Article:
Traveling internationally is always expensive so anything you can do to stretch your money a little further is great. One area you can save just a bit more is how you use your debit cards when you travel overseas. Debit cards provide basic access to your bank account. But banks vary very much in how much they charge you for using your debit card internationally. Read on to see what major US banks charge for using a Debit Card while traveling internationally.
Understand your debit card’s fees
Before diving into how much each major bank is charging you when you use your ATM/Debit Card in Europe, let me explain to you the three main fees that your bank may charge you. These three most common fees are: Debit Cards Foreign Usage Fee, Debit Card Foreign Conversion Fee and Debit Card Foreign Purchase Fee.
The foreign usage and foreign conversion fees have to do with withdrawing cash from an ATM machine in a foreign country, while the foreign purchase fee has to do with making purchases with your ATM Card in a foreign currency.
Let’s take a look in detail at these debit card fees.
A foreign usage fee is a fee charged by a bank when you simply use your ATM card in Europe regardless of the amount you spend. Your bank may call it differently, but it is charged whenever you use your ATM card in a foreign country to withdraw cash. This fee varies from 0 to $5.
A foreign conversion fee is the fee charged by your bank to convert from US Dollars (or whatever your home country currency is) into the local currency in the foreign country your are visiting. This is a fee that depends on the amount of cash you are withdrawing. This fee varies from 0 to 3% of the amount of cash withdrawn.
A foreign purchase fee is the fee charged by your bank whenever you use your ATM card to make a purchase in a foreign currency. This fee varies from 0 to 3%.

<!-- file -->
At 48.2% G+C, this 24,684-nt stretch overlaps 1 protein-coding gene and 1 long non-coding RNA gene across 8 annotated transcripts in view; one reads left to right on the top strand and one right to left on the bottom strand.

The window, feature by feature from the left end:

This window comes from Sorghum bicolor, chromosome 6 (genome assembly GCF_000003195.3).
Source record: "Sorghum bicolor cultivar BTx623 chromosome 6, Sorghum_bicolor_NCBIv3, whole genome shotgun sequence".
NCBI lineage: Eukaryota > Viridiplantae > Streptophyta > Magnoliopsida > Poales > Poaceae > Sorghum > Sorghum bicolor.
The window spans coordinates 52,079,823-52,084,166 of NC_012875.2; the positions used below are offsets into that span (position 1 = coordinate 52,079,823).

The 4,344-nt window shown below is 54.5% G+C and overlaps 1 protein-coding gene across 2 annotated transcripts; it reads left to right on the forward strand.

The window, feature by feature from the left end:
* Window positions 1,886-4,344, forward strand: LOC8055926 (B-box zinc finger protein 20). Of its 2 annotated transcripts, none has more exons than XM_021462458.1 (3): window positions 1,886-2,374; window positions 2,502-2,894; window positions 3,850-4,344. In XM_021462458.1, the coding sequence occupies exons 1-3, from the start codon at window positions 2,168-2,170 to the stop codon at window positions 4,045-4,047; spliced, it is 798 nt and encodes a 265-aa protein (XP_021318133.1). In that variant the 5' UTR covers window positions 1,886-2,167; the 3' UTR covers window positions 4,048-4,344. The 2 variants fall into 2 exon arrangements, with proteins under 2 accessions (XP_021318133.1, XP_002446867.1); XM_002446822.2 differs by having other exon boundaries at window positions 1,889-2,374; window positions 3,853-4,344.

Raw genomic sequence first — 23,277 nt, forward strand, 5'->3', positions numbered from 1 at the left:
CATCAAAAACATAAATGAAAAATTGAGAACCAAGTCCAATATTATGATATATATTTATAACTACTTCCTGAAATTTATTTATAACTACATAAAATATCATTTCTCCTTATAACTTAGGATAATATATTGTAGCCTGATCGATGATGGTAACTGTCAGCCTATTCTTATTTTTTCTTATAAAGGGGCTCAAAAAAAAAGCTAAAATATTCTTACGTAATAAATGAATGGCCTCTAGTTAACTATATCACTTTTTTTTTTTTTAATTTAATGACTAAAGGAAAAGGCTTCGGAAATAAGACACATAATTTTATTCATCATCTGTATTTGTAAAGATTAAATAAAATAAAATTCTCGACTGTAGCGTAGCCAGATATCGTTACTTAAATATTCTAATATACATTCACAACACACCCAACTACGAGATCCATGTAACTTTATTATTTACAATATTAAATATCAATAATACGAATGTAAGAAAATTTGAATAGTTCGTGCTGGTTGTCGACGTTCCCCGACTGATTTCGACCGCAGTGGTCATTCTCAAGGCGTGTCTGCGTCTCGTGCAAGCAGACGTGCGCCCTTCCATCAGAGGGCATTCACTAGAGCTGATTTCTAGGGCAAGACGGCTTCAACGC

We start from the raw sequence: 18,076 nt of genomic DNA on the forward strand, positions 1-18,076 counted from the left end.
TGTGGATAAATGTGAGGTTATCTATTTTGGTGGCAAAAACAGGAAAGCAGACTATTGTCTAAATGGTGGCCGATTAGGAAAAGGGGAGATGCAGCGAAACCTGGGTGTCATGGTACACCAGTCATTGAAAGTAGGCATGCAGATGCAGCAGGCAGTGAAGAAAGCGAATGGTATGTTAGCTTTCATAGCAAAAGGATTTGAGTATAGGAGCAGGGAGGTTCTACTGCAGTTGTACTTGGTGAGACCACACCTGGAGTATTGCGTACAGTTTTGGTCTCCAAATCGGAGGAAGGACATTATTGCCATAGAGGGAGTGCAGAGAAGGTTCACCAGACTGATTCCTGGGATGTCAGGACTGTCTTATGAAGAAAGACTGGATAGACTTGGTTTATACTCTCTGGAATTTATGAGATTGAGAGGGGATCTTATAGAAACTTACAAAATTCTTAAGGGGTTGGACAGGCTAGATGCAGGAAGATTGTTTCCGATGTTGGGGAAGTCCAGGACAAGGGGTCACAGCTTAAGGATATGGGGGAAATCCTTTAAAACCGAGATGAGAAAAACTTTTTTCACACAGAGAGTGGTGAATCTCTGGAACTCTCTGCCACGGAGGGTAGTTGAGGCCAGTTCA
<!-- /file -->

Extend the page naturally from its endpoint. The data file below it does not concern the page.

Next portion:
Learning how to minimize foreign transaction fees is a great way to stretch your travel money.
Major banks’ ATM/Debit Card fees
I compiled the following table from information I found on major bank’s websites. It is helpful to see all the fees together because they do vary wildly from one bank to the other. The best thing for you to do is to ask your bank and understand what fees they practice.
|Bank Name||Foreign Conversion Fee||Foreign Usage Fee||Fees for $100 withdrawal||Fees for $1000 withdrawal||Foreign Purchase Fee|
|Capital One 360||None||None||$0||$0||None|
|Bank of America||3%||$5||$8||$35||3%|
|Navy Federal Credit Union||1%||$1||$2||$11||1%|
|Pentagon Federal Credit Union||2%||None||$2||$20||2%|
|Sun Trust Bank||3%||$5||$8||$35||3%|
What are the best Debit Cards for traveling overseas?
I have been using my Wells Fargo ATM card for all my travels overseas. After increasing my daily cash limit to $1000 it has become very cheap for me to get cash overseas…just $5 per withdrawal. However, Wells Fargo is not the best deal for international travel.
If you are looking for something even cheaper look at Charles Schwab Bank and Capital One 360 as they reimburse any ATM fees even when using your debit card internationally. These are the cheapest debit cards to own.
Should you switch banks to get a better travel debit card?
While getting a great travel credit card is easy, switching banks just to get lower foreign transaction fees really depends on how much frequently you travel overseas and how much you spend on your international trip. Why?
The best travel debit card can save you about $30 for every $1000 you spend in Europe. That’s it!
The most important thing is to look in your own wallet and check with the bank you already use, find out how much they charge you and think about how much you plan to spend overseas. Then see if it really makes sense to open another bank account for your travels.